- Tanker-tracking data shows Saudi exports are back on the rise this month.
- Shipments from other OPEC members also remain strong, according to ClipperData.
- Oil in floating storage and in transit are not "showing signs of a materially tightening market" either, said ClipperData's Matt Smith.
After a brief drop in Saudi oil exports in April and May, June crude loadings appear to be back on the rise, according to tanker tracking firm ClipperData.
That could spell trouble for the oil market, which is eager to see OPEC production cuts translate into fewer barrels being sent to fill up storage tanks overseas. Throughout the first six months of the output cut deal, exports have remained fairly robust.
In April, top exporter Saudi Arabia finally saw a sharp drop in the amount of oil it loaded on to tankers compared with October, the reference level for OPEC's output cut deal. The good news is that decline showed up in lower U.S. crude imports from the kingdom this month.
But the bad news is just one month after OPEC agreed to extend its output deal through March, ClipperData reports the Saudis and other OPEC members are loading up tankers once again.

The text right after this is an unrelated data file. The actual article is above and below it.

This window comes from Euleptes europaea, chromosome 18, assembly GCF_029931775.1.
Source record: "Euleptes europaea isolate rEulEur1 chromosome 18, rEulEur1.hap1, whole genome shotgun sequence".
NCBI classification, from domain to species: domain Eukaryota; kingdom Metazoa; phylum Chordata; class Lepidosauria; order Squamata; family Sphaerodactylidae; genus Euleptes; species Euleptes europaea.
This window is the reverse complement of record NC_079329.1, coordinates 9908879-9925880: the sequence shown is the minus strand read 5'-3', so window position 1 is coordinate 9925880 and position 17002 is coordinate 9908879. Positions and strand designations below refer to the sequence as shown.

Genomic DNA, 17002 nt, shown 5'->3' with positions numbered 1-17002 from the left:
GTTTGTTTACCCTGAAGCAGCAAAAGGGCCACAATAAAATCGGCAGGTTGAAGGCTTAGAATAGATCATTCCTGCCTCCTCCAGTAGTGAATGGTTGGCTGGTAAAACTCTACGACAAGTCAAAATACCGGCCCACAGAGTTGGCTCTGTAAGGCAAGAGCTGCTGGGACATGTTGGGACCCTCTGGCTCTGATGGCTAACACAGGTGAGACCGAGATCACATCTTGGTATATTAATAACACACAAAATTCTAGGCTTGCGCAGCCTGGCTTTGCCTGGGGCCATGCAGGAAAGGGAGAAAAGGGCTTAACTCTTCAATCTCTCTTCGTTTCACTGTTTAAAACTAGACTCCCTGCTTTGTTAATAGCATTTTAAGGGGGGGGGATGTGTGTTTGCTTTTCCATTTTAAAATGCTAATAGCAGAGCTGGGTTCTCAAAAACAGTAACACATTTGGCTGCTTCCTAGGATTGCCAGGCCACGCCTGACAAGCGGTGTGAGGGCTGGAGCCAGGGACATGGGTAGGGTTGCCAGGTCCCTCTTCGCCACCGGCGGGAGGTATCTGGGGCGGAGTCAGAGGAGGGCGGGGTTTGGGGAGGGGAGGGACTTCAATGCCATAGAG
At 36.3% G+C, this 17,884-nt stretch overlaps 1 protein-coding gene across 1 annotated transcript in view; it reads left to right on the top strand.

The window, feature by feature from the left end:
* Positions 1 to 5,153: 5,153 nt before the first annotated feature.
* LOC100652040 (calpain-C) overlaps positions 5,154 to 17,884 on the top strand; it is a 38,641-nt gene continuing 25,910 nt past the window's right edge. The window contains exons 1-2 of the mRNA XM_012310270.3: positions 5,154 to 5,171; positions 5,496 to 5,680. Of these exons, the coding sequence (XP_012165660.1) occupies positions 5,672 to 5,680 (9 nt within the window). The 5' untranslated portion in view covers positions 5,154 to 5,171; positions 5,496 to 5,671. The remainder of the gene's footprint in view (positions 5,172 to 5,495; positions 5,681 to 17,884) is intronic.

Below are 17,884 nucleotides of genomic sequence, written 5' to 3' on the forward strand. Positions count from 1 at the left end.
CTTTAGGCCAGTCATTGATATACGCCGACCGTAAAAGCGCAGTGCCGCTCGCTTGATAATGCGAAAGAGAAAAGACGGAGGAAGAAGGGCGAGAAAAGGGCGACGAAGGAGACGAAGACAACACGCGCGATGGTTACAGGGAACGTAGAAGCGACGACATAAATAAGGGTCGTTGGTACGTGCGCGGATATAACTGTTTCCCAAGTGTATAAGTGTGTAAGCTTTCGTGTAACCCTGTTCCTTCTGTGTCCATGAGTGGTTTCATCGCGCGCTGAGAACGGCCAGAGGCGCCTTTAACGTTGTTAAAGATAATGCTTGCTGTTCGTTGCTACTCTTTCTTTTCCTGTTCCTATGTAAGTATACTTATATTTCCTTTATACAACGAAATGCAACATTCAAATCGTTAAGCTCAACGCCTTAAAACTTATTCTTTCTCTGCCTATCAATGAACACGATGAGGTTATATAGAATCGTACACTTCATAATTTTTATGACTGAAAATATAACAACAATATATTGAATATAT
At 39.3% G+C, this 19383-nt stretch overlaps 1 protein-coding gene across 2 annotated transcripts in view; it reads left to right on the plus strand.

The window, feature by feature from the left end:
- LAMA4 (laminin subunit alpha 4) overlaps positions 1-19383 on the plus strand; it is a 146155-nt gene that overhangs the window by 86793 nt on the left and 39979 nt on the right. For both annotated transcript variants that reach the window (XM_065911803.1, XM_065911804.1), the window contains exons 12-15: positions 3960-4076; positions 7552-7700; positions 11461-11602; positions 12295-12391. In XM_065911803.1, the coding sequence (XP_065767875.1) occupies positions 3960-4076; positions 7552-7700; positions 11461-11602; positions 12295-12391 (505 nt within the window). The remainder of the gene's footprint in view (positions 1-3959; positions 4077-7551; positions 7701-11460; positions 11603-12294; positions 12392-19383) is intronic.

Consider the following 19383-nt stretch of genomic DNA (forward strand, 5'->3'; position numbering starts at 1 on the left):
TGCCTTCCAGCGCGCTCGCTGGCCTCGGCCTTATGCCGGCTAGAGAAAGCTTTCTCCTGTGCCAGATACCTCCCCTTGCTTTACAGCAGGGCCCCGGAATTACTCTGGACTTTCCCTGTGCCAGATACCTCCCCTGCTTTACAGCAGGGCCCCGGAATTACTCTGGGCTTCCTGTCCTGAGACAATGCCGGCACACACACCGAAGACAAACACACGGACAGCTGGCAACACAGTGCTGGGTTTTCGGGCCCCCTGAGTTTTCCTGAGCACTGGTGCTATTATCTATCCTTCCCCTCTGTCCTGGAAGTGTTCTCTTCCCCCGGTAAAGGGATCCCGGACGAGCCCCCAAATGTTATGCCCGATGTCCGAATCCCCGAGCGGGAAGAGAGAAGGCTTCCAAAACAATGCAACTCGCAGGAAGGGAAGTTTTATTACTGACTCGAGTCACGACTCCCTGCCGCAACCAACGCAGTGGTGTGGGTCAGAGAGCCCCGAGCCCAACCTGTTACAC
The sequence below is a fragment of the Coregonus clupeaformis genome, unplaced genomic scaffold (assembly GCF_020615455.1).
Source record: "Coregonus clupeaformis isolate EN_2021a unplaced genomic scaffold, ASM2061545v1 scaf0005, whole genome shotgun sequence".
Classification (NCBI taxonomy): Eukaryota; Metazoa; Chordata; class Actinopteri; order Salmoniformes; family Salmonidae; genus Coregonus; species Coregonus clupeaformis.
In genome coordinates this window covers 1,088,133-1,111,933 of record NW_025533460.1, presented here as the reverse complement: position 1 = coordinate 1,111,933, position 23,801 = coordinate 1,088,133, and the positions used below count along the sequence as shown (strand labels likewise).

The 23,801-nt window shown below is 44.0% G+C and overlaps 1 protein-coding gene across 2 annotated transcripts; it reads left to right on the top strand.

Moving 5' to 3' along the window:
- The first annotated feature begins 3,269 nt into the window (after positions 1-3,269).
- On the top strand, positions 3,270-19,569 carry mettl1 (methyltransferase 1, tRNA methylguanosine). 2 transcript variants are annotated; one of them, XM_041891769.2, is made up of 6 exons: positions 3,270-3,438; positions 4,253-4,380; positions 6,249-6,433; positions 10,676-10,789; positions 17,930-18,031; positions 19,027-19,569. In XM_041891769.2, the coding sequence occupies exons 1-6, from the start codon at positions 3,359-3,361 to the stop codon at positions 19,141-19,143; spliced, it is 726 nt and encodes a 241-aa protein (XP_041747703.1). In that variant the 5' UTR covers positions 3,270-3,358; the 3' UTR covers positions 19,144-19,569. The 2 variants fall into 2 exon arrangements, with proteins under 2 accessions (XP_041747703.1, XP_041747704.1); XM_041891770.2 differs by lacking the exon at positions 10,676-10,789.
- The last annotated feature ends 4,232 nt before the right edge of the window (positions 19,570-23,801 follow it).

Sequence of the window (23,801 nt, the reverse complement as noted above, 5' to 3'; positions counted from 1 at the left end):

"We're seeing a fairly widespread rebound in the June numbers," said Matt Smith, director of commodity research at ClipperData.
"That's been the trend of OPEC loadings all year: move to compliance and move out of it from an export perspective."
June loadings are also on the rise in the United Arab Emirates, Iraq and Angola, according to ClipperData.
Recent production increases in Nigeria and Libya, two OPEC members exempt from cutting output, are also starting to show up in loadings, the data show.
For now, it appears that many of those barrels are headed for Asia, Smith said. By shipping less oil to the United States, Saudi Arabia could help manage market sentiment, he added.
Weekly U.S. stockpile figures are among the most transparent and closely watched inventory data. If traders see those levels dropping, oil prices could rise on the view that OPEC is finally achieving its goal: driving down global stockpiles to the five-year average.
U.S. crude prices collapsed to a 10-month low just above $42 a barrel last week, before rebounding through Tuesday as traders covered short positions.
But there is little good news in the physical market beyond the drop in Saudi exports to the United States, Smith said.
In addition to higher OPEC loadings in June, crude in floating storage appears to be rising and crude in transit remains elevated, according to ClipperData's tracking.
"None of those three are showing signs of a materially tightening market," Smith said.
"I think the global market is showing signs of strain simply because you've got floating storage off Singapore and Malaysia close to the highest levels of the year," he said. "They're not dropping. In fact, they're tipping higher."
OPEC's era has passed -Dennis Gartman